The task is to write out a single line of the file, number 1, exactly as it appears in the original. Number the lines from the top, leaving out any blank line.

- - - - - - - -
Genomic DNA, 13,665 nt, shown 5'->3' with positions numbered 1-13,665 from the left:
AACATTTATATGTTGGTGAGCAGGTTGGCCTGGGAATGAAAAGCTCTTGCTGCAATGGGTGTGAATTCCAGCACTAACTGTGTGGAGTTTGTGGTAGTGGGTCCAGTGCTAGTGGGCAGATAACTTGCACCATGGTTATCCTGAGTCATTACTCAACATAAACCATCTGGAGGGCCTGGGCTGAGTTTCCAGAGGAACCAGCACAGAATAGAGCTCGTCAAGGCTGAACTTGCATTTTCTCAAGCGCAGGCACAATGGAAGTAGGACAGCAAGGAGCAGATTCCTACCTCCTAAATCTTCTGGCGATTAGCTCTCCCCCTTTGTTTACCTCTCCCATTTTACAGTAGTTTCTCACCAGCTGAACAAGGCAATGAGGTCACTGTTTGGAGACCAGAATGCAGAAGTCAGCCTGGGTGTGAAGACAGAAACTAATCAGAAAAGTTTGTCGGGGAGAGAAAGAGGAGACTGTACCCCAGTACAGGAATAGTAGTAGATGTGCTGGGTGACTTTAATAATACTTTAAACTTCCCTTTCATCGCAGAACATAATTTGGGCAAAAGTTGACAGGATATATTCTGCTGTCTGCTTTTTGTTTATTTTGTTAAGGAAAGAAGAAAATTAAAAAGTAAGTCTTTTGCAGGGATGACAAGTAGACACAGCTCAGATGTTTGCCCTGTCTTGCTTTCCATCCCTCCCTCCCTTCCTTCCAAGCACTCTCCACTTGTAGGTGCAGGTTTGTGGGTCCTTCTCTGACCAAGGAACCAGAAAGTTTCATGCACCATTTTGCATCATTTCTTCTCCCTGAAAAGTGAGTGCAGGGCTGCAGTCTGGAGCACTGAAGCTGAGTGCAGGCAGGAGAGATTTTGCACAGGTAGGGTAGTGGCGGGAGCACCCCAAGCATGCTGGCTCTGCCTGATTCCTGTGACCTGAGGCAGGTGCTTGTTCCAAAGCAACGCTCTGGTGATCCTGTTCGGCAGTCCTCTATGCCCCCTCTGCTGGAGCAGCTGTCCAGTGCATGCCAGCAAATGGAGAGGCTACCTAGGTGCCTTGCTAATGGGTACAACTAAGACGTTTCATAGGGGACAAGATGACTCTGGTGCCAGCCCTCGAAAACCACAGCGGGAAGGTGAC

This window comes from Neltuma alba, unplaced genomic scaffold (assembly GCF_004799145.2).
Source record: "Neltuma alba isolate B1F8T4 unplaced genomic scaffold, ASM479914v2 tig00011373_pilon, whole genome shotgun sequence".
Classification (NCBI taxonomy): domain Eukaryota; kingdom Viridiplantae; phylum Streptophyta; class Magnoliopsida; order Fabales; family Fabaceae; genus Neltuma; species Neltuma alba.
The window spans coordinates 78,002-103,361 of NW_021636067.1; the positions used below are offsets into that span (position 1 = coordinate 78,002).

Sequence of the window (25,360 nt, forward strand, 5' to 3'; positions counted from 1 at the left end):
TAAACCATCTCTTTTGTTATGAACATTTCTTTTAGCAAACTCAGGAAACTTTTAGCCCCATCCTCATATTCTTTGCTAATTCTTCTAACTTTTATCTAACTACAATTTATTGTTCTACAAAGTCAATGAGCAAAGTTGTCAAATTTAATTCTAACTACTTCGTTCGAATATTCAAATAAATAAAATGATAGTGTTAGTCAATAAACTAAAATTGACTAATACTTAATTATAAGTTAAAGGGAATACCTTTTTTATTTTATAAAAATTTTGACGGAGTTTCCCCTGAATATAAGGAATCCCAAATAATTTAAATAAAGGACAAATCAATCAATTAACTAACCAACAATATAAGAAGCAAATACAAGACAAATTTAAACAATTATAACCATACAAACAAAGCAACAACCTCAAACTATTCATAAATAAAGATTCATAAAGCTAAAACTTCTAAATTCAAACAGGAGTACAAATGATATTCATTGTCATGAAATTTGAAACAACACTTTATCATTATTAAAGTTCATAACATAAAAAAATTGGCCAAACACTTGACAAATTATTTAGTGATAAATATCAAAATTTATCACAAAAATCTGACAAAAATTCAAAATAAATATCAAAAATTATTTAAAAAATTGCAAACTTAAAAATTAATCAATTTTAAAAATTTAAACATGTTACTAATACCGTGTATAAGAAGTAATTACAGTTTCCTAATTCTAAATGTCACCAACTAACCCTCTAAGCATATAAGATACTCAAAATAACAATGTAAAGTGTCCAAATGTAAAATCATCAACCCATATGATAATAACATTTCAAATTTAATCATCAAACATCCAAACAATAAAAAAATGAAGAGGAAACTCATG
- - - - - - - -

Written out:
Genomic DNA, 13,665 nt, shown 5'->3' with positions numbered 1-13,665 from the left: